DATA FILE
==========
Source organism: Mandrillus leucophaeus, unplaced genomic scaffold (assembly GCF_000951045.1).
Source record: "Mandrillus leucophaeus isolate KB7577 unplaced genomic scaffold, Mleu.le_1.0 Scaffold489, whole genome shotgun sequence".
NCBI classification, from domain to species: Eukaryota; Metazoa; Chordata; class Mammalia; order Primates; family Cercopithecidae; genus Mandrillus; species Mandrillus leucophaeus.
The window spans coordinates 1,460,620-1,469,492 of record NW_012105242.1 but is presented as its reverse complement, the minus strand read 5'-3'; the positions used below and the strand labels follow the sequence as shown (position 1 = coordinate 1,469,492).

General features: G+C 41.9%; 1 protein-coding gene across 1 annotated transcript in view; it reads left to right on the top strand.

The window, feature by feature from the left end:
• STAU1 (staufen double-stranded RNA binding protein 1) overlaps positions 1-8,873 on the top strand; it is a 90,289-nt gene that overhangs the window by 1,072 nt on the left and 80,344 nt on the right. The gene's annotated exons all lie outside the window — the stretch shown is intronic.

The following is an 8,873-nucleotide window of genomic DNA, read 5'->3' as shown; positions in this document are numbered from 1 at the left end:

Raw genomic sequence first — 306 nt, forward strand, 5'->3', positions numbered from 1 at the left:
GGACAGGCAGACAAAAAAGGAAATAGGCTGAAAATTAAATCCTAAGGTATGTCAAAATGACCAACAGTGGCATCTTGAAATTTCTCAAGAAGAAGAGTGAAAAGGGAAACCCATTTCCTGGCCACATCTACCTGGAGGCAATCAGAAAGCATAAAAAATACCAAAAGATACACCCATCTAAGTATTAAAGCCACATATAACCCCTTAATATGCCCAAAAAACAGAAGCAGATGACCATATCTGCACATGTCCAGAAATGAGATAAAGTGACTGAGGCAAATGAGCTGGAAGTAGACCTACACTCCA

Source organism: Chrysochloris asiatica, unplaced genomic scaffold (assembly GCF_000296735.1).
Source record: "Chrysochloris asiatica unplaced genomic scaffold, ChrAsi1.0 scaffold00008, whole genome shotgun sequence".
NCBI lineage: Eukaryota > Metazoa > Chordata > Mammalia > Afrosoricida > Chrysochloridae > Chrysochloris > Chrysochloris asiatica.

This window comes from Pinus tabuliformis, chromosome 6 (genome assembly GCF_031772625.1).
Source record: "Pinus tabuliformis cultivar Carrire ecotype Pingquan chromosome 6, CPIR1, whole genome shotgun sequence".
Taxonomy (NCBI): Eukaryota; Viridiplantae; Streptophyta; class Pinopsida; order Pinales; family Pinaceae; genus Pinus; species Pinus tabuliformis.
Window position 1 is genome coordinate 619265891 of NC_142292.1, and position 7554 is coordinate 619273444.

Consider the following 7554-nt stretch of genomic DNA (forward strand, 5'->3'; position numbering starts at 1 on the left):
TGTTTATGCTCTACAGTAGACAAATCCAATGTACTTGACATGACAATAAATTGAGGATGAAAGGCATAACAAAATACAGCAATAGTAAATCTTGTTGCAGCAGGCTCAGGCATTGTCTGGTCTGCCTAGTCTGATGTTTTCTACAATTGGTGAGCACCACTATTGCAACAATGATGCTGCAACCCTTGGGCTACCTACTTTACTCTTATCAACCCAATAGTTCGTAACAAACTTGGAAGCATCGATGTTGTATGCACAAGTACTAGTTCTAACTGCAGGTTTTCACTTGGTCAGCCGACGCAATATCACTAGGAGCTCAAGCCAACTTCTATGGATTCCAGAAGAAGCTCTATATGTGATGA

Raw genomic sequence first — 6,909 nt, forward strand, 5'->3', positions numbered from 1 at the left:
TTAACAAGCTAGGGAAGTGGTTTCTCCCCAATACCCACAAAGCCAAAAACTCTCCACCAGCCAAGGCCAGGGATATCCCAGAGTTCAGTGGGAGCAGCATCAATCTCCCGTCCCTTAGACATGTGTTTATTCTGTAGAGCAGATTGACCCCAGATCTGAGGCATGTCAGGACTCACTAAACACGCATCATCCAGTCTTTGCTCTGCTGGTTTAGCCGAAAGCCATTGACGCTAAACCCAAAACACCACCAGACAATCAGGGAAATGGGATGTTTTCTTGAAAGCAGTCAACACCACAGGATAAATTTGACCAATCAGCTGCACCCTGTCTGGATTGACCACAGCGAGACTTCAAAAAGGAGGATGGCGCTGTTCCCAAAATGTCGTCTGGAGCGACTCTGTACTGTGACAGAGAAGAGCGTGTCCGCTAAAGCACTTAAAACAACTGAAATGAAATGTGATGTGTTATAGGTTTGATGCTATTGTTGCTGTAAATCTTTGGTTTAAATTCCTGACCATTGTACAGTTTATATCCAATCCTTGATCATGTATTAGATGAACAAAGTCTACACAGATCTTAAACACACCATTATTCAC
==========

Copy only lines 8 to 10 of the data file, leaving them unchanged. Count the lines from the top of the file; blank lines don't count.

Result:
The following is an 8,873-nucleotide window of genomic DNA, read 5'->3' as shown; positions in this document are numbered from 1 at the left end:

Raw genomic sequence first — 306 nt, forward strand, 5'->3', positions numbered from 1 at the left:
GGACAGGCAGACAAAAAAGGAAATAGGCTGAAAATTAAATCCTAAGGTATGTCAAAATGACCAACAGTGGCATCTTGAAATTTCTCAAGAAGAAGAGTGAAAAGGGAAACCCATTTCCTGGCCACATCTACCTGGAGGCAATCAGAAAGCATAAAAAATACCAAAAGATACACCCATCTAAGTATTAAAGCCACATATAACCCCTTAATATGCCCAAAAAACAGAAGCAGATGACCATATCTGCACATGTCCAGAAATGAGATAAAGTGACTGAGGCAAATGAGCTGGAAGTAGACCTACACTCCA